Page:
ENVIRONMENTAL CHANGES UNDER HAIL PROTECTIVE NETS WITH DIFFERENT COLOURATION AFFECT FRUIT QUALITY
The quality of fruits and their nutritious value are established on the tree and influenced by the orchard environment. The increase in hailstorms, attributed to global climate change, has resulted in the installation of either black or white hailnets in fruit orchards worldwide as a sustainable measure to ensure fruit production. Coloured hailnets have been available from 2007 with suggested effects of their photo-selective light transmission on photosynthesis, yield, fruit quality and fruit colouration. The objective of the present work was to investigate these effects with a range of red and green hailnets on apple trees near Bonn, Germany; uncovered outside trees served as control. Photosynthetic active radiation (PAR) was reduced by c. 12 or 14% by white or red-white, respectively, and by 18 or 20% by red-black and green-black hailnets. The peel of apples under coloured hailnets contained more chlorophyll (NDVIndex), but 4-5-fold less anthocyanin (NAIndex) than fruit outside. Fruits under coloured hailnets were less firm (by up to 1.5 kg/cm2 in Pinova and by up to 0.4 kg/cm2 in Fuji); these apple fruit were up to 0.5% TSS less sweet, less ripe and contained less malic acid, with 31-42% less vitamin C than those outside, without alterations to sugar:acid ratio. The larger sugar and acid content, i.e., the better fruit quality and consistent taste (sugar:acid ratio), the firmer fruit with advanced starch breakdown i.e. improved consumer eating quality and colouration under the red-white and white hailnets was attributed to more light than under the red-black and green-black hailnets. Overall, the greatest concentrations of all fruit constituents including red colour pigments (anthocyanin) came from unprotected trees outside.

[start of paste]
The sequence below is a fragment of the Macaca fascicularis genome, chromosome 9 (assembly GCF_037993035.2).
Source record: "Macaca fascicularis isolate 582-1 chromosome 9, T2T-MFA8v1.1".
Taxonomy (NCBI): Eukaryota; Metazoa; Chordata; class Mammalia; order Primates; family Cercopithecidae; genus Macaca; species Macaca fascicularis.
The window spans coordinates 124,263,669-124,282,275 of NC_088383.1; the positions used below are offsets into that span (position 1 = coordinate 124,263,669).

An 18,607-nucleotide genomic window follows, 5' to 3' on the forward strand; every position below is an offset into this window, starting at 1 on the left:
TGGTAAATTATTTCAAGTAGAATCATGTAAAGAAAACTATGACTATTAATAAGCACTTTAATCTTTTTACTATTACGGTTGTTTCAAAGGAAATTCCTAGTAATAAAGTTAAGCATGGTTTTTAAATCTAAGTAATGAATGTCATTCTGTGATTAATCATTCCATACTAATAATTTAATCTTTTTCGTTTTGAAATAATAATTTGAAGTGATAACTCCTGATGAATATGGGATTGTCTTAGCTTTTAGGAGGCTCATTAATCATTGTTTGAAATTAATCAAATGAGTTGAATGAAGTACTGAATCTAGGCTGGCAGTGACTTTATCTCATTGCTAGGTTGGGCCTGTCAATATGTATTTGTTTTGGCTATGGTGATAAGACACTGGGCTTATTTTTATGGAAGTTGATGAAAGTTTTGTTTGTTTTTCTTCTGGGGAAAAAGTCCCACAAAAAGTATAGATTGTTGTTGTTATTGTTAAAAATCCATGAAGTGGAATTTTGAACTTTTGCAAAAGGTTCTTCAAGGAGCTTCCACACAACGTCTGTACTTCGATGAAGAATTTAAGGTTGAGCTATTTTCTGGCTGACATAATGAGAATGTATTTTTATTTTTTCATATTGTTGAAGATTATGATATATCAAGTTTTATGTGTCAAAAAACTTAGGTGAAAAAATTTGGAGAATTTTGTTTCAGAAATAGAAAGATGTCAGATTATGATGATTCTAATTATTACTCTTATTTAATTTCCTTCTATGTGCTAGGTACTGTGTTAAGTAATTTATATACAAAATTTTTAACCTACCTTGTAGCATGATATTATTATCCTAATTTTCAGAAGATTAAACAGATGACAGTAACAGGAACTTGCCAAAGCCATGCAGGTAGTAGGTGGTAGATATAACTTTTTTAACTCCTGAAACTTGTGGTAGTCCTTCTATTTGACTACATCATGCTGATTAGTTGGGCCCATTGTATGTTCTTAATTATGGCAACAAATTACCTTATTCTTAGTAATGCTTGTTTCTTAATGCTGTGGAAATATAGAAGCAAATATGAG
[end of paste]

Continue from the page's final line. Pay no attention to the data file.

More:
Solomakhin, A.A., Trunov , Y.V., Blanke, M. and Noga, G. (2012). ENVIRONMENTAL CHANGES UNDER HAIL PROTECTIVE NETS WITH DIFFERENT COLOURATION AFFECT FRUIT QUALITY. Acta Hortic. 932, 231-237
apple, fruit quality, global climate change, hailnet, ascorbic acid